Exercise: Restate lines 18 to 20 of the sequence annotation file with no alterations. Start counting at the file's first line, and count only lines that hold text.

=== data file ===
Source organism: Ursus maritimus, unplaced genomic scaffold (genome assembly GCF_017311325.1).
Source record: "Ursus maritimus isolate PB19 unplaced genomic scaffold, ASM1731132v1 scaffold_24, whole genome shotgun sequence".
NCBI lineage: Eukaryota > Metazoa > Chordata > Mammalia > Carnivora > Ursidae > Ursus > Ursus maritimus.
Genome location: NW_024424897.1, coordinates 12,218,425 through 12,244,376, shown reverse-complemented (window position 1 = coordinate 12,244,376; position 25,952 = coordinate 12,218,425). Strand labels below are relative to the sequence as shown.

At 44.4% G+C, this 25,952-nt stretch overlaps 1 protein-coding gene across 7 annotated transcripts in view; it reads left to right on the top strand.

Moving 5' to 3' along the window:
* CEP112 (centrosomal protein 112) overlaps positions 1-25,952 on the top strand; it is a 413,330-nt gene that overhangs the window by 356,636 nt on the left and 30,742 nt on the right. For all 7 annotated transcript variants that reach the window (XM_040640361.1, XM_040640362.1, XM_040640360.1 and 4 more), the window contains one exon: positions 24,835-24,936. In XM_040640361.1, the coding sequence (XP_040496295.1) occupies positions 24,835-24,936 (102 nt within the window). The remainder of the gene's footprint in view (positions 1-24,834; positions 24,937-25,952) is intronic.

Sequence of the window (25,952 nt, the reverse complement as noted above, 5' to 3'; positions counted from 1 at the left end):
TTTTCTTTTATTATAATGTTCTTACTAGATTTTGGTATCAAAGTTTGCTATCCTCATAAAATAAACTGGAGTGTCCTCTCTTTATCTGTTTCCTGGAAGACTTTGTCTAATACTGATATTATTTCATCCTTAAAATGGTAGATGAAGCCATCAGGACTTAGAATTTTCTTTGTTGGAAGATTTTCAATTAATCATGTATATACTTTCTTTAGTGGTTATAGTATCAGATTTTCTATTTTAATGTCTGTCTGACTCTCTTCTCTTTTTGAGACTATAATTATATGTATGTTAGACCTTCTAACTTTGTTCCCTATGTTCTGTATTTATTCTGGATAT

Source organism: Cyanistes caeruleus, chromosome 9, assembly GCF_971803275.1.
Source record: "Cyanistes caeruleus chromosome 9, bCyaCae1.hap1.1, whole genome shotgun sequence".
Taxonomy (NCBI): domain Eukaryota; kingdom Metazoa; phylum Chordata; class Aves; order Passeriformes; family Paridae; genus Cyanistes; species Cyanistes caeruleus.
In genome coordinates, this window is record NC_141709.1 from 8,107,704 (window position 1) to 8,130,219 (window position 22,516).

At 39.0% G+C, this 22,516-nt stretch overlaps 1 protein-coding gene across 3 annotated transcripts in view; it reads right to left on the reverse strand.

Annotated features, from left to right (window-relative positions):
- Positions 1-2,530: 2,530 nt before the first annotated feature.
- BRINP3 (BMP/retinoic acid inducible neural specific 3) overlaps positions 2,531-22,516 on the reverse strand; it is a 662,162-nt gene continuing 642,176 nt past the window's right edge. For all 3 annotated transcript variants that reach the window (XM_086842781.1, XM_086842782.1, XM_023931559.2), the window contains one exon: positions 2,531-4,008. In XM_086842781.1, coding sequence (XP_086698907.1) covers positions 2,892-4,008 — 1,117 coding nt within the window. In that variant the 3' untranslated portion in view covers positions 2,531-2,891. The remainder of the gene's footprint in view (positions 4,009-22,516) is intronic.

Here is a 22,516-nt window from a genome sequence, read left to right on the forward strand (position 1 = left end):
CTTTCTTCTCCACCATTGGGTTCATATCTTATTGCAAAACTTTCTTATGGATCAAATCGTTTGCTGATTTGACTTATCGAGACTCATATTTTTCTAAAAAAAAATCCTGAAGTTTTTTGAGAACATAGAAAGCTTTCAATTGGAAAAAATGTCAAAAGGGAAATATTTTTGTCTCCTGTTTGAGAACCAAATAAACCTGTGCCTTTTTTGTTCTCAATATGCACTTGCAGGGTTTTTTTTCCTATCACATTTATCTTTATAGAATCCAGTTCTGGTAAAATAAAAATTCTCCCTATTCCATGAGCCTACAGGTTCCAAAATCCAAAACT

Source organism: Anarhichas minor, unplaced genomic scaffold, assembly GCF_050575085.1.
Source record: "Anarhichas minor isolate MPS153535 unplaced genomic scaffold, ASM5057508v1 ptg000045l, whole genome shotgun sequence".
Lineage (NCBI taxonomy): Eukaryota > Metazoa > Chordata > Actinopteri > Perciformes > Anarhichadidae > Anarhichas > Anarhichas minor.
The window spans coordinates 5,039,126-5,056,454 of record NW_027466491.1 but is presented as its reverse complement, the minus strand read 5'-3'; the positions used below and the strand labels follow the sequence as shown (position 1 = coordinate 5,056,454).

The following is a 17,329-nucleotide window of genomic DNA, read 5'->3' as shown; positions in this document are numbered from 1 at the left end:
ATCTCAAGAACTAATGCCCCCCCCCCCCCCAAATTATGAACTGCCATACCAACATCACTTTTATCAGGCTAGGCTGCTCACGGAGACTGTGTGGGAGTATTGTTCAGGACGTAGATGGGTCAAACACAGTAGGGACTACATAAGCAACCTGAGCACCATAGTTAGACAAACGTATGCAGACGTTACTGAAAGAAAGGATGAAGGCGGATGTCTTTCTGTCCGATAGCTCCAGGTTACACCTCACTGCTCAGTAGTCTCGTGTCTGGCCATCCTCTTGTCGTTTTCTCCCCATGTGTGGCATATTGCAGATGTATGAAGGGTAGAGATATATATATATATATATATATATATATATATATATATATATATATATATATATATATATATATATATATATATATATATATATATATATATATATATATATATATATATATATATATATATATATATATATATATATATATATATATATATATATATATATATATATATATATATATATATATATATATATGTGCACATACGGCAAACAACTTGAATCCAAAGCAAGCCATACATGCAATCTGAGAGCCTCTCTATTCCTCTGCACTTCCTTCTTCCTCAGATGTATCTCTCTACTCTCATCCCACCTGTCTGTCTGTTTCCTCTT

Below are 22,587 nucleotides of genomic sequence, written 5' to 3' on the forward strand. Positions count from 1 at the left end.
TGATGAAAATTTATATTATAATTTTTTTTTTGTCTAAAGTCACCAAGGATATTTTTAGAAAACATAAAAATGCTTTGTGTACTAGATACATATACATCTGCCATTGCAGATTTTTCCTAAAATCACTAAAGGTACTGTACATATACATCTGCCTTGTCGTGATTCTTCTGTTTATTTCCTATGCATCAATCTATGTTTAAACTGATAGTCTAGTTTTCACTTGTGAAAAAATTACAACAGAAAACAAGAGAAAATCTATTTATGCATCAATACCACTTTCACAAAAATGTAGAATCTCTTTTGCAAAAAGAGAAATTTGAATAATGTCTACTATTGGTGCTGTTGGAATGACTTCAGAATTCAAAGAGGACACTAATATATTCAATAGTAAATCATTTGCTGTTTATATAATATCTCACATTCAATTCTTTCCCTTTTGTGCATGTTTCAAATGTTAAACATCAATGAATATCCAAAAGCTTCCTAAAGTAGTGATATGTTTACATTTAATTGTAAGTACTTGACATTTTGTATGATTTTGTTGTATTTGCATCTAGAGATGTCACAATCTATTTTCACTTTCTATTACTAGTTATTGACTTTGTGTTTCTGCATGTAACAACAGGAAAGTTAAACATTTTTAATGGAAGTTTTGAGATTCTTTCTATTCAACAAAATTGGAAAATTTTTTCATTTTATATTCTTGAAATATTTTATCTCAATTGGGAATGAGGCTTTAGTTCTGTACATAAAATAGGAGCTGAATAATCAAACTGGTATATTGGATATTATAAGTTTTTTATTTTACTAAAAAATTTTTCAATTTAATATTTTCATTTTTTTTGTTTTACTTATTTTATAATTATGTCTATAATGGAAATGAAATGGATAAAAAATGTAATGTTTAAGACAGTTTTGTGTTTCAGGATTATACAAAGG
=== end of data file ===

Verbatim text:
Here is a 22,516-nt window from a genome sequence, read left to right on the forward strand (position 1 = left end):
CTTTCTTCTCCACCATTGGGTTCATATCTTATTGCAAAACTTTCTTATGGATCAAATCGTTTGCTGATTTGACTTATCGAGACTCATATTTTTCTAAAAAAAAATCCTGAAGTTTTTTGAGAACATAGAAAGCTTTCAATTGGAAAAAATGTCAAAAGGGAAATATTTTTGTCTCCTGTTTGAGAACCAAATAAACCTGTGCCTTTTTTGTTCTCAATATGCACTTGCAGGGTTTTTTTTCCTATCACATTTATCTTTATAGAATCCAGTTCTGGTAAAATAAAAATTCTCCCTATTCCATGAGCCTACAGGTTCCAAAATCCAAAACT

Source organism: Anarhichas minor, unplaced genomic scaffold, assembly GCF_050575085.1.